Now, I'm a huge proponent of the Wii-mote/Nunchuk control scheme, as the split between the controllers lets you hold your hands in a far more natural way than any one-piece peripheral, but I can't fully recommend utilizing the Wii-mote for GoldenEye, for the simple reason that movement is problematic because it's tied to aiming, as you need to point to the sides of the screen to turn around. With some practice, and a good deal of fine-tuning in the handy controller settings, you'll find you can't get more precise shooting than the pointer system, and the ability to peek out from behind cover (available only with the Wii-mote) is great, but the classic controls will usually feel more comfortable. The less said about the Zapper scheme the better, as there are far too many button presses needed on the face of the Wii-mote, so you either have to take your hand off the trigger or the thumbstick, neither of which is an ideal situation in the middle of a firefight.

goldeneye 007 bond snow level


In both multiplayer versions of the game, there's an accolade system that's similar to achievements, but it's got a definite sense of humor to it, as you not only get accolades for performing well, but also for performing poorly, like "Marked Man" for longest death streak, and "Quantum of Solace" for getting the least number of eliminations. Many of them tie into certain achievements, but there are others, like "Zen Master," which are just plain silly. In all, it adds another layer of enjoyment to the already fun multiplayer modes.


Comparing this game to the shooters on X-Box or PS3 isn't really fair to the underpowered Wii, but you still want a good-looking game to play, and there are few games that look better on the console, as the levels are beautifully designed and the characters are nicely detailed, while the animations are impressively smooth, using a few tricks here and there (including jarring,up-close combat and some well-utilized blurs) to push the graphic envelope. Sure, it's pre-rendered, but the title sequence, which follows the first level (in a perfect callback to the films) is absolutely gorgeous, while the blood spill that covers the screen (like in the first game) is dead-on Bond. When things get a bit hectic, with several foes and lots of explosions and effects, the video can get a touch choppy, but overall, the game moves very nicely. For some reason, on my display, the game came off a bit dark at first, but after playing with the sliders, everything evened out well.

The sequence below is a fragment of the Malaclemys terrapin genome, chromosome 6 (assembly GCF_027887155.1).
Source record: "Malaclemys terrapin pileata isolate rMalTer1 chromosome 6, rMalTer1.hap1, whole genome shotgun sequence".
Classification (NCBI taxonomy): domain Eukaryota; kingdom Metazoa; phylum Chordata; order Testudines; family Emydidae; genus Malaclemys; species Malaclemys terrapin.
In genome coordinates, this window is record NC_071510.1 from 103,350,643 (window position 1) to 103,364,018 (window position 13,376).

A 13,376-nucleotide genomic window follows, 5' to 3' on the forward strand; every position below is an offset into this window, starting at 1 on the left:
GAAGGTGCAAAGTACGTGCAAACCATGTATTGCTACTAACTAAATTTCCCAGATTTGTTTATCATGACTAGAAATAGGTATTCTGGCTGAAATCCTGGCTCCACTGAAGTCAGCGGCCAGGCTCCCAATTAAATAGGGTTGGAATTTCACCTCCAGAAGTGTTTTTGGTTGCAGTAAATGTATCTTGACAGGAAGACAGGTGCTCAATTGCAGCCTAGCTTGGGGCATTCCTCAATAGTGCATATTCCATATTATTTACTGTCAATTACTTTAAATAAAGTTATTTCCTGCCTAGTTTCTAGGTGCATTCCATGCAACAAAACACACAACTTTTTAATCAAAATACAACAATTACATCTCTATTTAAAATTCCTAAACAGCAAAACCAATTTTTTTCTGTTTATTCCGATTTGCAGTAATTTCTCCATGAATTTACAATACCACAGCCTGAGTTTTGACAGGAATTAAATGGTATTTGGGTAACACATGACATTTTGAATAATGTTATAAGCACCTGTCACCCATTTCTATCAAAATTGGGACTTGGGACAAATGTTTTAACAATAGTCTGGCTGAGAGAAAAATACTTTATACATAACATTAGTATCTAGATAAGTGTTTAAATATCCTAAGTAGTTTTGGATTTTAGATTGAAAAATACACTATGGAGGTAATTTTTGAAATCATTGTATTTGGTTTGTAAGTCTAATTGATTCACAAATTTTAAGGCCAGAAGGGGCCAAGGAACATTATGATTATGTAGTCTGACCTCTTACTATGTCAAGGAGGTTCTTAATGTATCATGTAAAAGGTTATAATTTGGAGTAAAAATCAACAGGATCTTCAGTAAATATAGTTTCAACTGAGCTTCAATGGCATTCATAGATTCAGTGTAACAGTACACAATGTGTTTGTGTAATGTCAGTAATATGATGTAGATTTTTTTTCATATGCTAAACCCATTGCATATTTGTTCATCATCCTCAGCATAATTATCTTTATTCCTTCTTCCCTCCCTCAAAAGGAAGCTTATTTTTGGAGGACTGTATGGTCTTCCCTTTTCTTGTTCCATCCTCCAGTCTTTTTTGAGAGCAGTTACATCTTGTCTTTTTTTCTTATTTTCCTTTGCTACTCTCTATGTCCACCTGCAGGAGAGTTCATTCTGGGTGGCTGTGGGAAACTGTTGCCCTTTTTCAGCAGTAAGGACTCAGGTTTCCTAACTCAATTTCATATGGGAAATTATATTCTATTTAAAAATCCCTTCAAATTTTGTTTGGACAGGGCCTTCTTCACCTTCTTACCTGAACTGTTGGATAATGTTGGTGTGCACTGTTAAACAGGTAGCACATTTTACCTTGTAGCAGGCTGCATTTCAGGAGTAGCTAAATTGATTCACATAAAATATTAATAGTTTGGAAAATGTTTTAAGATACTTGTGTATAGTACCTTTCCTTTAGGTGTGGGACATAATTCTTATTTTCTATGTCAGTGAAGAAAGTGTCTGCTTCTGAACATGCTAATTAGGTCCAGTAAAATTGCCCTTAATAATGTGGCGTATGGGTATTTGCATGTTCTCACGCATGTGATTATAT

In a perfect world, this game would shame every Wii developer who ever relied on text boxes and warbling to emulate speech into using real voices, but in reality, it will simply stand as one of the best audio presentations on the Wii, thanks to first-rate talent like Daniel Craig and Judi Dench, who have the advantage of speaking quality dialogue. The excellent cinema-quality, Bond-appropriate score (by Bond composer David Arnold) and real attention to detail in the sound effects make the experience all the more enjoyable, like hearing boots walking on the catwalk above you or listening in on a discussion between two guards. Even if you just had the bullet effects, of which there are many, you'd have great sound, as it's immensely satisfying to hear the cock of a rifle, followed by the "thunk" of a perfect headshot, but they went ahead and made great use of the remote speaker for both atmospheric effects and as your smartphone (which you'll miss if you only play with the classic or GameCube controller. So do try different ways of playing.)

And in the End...

If this game was only made to satisfy Nintendo 64 owners brimming with nostalgia for the original, it probably would have been a pretty miserable failure, since today's gamer audience is made up in large part by a new generation who may have never even seen an N64. So instead, we got an engaging update of the film's story, loaded with touches that pay homage to the first game, and the kind of quality and deep gameplay options that really let you get your money's worth. The end result is a game that's among the most entertaining overall on the Wii, and easily the finest example of a first-person shooter the console has to offer.